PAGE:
Dear Donagh,

I go into your website sometimes and I like the question and answer part even though I cant always follow you.  But I think youre a kind person.  I'd like to pass this by you and see what you think.  A friend of mine (used to be?) really maddened me last week and to make it worse when I said it to her later on she just passed it off .  A few of us were talking about someone and one of the girls said, that one is a bit of a slag.  My friend looked at me as if to say and youre another.  I broke up with my boyfriend the week before and started going out with someone else, and I think thats what she meant.  It really depressed me.  As I said she just passed it off when I said it to her.  That makes me think she really meant it.  Then when I came home and I was petting my cat she suddenly scratched me real bad.  Now I'm thinking I havent a friend in the world, not even the bloody cat.  Of course I cant say anything to my boyfriend about it.  What should I do….? Niamh

Dear Niamh,

I'm glad you put it down in writing, because if you left it inside you it would continue to eat you up.  You would need to talk to your friend about it as well.  Tell her there's something you need to talk to her about.  That makes it a little bit ‘official’, and it would be harder for her to pass it off again.  Then tell her honestly but kindly how you feel.  A friendship is not something you can afford to throw away; and a cat is no substitute, as you found out. 

‘The look’.  I know that with girls it can be a deadly weapon.  “I gave her a look,” a girl said to me once, describing the climax of a row she had with her friend.  Had they been two boys the climax would have been a punch or a kick.  But girls are also more skilled at fixing things up.  There must be a different kind of ‘look’ that would have the opposite effect: a look of friendship and trust.  There must be a whole dictionary of looks.  Be careful not to inject any of the first kind of look into the conversation you will have with her.  Take it for granted, unless you can prove otherwise, that there was no significance in the look she gave you.  If there was no distrust between you before, that's more likely.  If you were a bit sensitive about the breakup with your boyfriend it’s possible that you saw more in her look than was there. 

I'm a great believer in the value of unpleasant experiences!  Am I out of my mind?  Not entirely, I hope.  I believe we can nearly always learn something useful from hurts and disappointments.  I mean we can learn something useful about ourselves.  It would be a pity if we only learned to dislike and distrust the people who hurt or disappointed us.  When it’s “summertime and the livin’ is easy” we can drift along in the belief that we are very secure: self-confident, trusting and loving.  But then ‘wham!’ – with a word or a look from someone, our security is shattered and we feel rejected and unhappy.  That is the feeling that can teach us something of great value.  Normally we don’t stay long enough with it to learn from it; we only want to be rid of it as fast as we can.  But if we could just wait a bit and look at the feeling itself…. I know how hard it is to do that, but it’s always worth it.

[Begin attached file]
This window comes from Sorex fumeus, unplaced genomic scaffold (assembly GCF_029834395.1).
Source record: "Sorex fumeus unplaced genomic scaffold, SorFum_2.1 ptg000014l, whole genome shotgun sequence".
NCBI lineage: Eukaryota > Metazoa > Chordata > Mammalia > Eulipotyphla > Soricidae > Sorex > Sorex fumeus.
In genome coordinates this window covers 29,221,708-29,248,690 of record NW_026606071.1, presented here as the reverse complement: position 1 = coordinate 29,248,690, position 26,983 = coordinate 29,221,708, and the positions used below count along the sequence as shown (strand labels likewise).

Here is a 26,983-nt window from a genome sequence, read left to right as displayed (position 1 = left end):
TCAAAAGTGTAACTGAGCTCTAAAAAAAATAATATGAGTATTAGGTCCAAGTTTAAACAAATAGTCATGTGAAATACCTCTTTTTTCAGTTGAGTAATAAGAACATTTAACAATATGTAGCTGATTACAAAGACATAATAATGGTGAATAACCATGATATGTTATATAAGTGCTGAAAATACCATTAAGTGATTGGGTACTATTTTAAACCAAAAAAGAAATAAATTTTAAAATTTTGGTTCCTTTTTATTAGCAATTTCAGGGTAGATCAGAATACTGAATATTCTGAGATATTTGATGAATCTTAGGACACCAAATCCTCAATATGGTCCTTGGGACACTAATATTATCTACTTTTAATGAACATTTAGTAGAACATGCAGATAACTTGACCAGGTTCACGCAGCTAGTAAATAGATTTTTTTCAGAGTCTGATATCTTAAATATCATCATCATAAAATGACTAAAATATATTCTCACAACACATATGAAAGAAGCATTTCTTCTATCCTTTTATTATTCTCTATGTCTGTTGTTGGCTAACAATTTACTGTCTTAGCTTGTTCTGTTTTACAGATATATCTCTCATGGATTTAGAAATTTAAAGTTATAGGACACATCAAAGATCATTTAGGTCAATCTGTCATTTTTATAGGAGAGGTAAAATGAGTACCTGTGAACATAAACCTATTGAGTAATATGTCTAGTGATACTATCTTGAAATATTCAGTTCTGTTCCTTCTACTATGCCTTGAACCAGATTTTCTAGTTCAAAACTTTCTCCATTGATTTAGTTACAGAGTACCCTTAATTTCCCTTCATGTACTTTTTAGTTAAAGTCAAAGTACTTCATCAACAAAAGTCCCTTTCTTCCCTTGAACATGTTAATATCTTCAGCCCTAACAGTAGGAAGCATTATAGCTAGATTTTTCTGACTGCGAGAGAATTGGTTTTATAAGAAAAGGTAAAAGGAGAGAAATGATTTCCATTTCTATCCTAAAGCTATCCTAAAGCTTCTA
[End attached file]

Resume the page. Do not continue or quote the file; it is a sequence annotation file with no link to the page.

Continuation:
How so?  If I could put it this way: we all wear glasses.  Everyone you ever knew wears glasses – rose-coloured ones.  We all have a certain view of what we are like, and it always tends to be a self-flattering one; it’s a type of selfie.  Or rather I should say we all have two pairs of glasses: the other pair are dark, like sun-glasses.  That's when we have a very low opinion of ourselves.  We are always changing from one to the other.  Some people have a preference for the rose-tinted ones, wearing them most of the time; and some people wear the dark ones most of the time.  What would it like if for one moment we didn’t wear any?  We might feel that we were nobody, that we didn’t exist.  We would feel very unprotected, very vulnerable.  Even people who wear ordinary glasses have that look in their eyes when they take them off.  We would not only look but we would feel that way if we took off our coloured glasses.  That's what the truth feels like; that's the (at first) bitter taste of reality.  We are never so fully human as we are at that moment.  It gets better.  If we don’t run away from that feeling but stay with it, just experiencing it, not judging it, not exaggerating it, not making plans around it, it begins to change.  It turns very slowly into something else – something deep and wonderful.  It becomes a kind of tender feeling.  We will never know what real tenderness is like if we don’t allow ourselves to feel it.  Instead we will be trying to make do with an imitation of it: we’ll just have sentimental feelings about certain things and people – feelings that change and pass away quickly.  But real tenderness lasts.  And it’s not restricted to a few nice things or people.  You are able to feel it for everything and everyone, even people you don’t particularly like.  When we experience our own humanity deeply we experience the humanity of other people equally. 

Meditation is very popular nowadays.  There are meditation groups everywhere.  What are all those people doing?  They are trying to take off their glasses.  It can be difficult at times, especially at the beginning.  But that is the very same difficulty that you are experiencing now, Niamh.  I hope you will have the good fortune sometime to join such a group. 

About the cat.  That's how cats show love.  Have you ever listened to them at night?  I hope you gave her a long look of understanding. 

Best of luck with your friend, Niamh, and thank you for writing.

This is our Question and Answer desk. 
We respond to one question each month. 
If you would like to ask a question, please send it to